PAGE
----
I have a story to tell you that involves $5 red wine and a room filled with power gays; but first I must confide to you that after months of searching, I have settled on a coffee shop. Designated by myself, I have officially become the writer-in-residence at Café Artigiano on the corner of Main Street and King Ed. Any day I am not hungover, you can find me here, sipping on dark roast and seated next to the first available outlet.
As I have always said, "home is where the coffee shop is." It has not been since my fellowship at the Starbucks on the corner of River and Osborne in Winnipeg that I have felt this connected to Vancouver. Who would have thought it would take me six years, four postal codes and one major wardrobe change before I felt like I was finally at home?
Out of all the obstacles this city has presented me with - managing to feel settled has no doubt been one of the most difficult. Now please knock on wood so i don't set off an earthquake with this post.
Now on to the story about the cheap red wine and attractive gays.
Two weeks ago, I received a delightful Facebook message from the Patron Saint of the West End inviting me to a fundraiser for a local queer theatre company, Zee Zee. Saint West (for short) is the club owner of two of the hottest gay bars in town: 1181 and XY. As if strobe lights were not enough, she also plays host and sponsor to a number of VIP community events including fundraisers, improv nights, talent shows and just this past summer, my 30th birthday party.
After begging Hot Ryan at the restaurant to cover my shift, I happily RSVP’d and purchased my ticket to the event.
Fast-forward to 6:30pm last Wednesday and you will find me at home in a pair of Joe Fresh sweatpants and a Winnipeg Jets t-shirt. Standing in front of my closet with a tuna sandwich on multigrain and a glass of red wine, I debated which outfit I was going to wear to the event.
No problem Rugged, I thought to myself, now that you are a new man who has exchanged surface values for deeper principles, you will simply wear your plaid shirt and blue jeans and trust that people will see the real you.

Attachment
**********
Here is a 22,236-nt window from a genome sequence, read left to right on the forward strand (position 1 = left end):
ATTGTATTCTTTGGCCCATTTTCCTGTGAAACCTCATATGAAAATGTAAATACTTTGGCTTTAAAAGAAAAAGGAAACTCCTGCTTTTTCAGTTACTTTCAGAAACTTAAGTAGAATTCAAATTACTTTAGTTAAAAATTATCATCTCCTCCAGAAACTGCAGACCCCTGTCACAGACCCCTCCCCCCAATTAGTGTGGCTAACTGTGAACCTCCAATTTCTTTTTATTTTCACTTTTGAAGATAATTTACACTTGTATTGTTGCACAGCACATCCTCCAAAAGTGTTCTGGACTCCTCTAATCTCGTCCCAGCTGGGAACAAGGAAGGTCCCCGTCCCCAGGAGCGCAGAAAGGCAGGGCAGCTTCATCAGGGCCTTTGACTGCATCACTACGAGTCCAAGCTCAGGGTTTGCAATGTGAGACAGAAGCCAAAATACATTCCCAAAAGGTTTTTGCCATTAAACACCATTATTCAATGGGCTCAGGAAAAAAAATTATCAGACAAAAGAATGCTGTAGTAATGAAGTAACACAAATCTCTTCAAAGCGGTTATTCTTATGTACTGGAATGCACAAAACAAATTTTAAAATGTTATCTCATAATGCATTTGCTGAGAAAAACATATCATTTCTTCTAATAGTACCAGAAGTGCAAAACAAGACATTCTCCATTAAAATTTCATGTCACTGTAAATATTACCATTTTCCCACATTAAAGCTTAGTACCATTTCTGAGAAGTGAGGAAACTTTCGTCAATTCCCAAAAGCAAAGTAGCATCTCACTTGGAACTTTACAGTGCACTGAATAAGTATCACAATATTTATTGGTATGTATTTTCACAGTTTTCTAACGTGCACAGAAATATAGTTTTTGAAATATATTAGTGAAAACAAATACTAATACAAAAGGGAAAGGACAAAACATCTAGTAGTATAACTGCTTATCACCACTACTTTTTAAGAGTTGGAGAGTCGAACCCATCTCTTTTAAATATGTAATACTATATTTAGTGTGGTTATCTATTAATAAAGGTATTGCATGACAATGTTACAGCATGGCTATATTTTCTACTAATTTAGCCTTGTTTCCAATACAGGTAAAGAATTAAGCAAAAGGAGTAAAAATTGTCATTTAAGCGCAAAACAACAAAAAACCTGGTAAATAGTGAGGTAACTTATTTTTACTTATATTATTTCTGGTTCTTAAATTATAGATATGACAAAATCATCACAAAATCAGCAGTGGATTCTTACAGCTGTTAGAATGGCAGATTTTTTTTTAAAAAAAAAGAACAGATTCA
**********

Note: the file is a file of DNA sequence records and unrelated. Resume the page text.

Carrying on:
Finishing the last bite of crust, I changed into the same outfit I wore at the restaurant the previous night. Doing up the top button, I noticed a tomato stain on my right sleeve (some things never change) and suddenly remembered that I had RSVP'd to a first class fundraiser and not trivia night on Main Street.
As CBC radio played in my bedroom, I glanced at my alarm clock and noticed that I was running short on time. Sifting through all of my dress shirts, vests and blazers, I pulled out my go-to outfit for A-List events in the city: a black collar shirt with black, dress pants, shoes, socks and a belt. Rugged! My neurons fired, you are not working the event, you are a guest at it!
After three additional outfit changes that ranged in temperature from butch lumberjack to flaming queen, I finally decided on a semi-formal ensemble that simmered on a medium heat.
At 7:42PM, I arrived fashionably late for the main event. Unzipping my jacket, I revealed a pistaschio dress-shirt that popped out from underneath a forest green sweater. Pulling the two layers together was a wooden bowtie that I purchased from a local designer. La pièce de résistance suggested that not only was I dressed-up strong and silent like a tree but also that I like wood. From beneath my belt a pair of dark denim blue jeans casually cascaded into brown leather boots.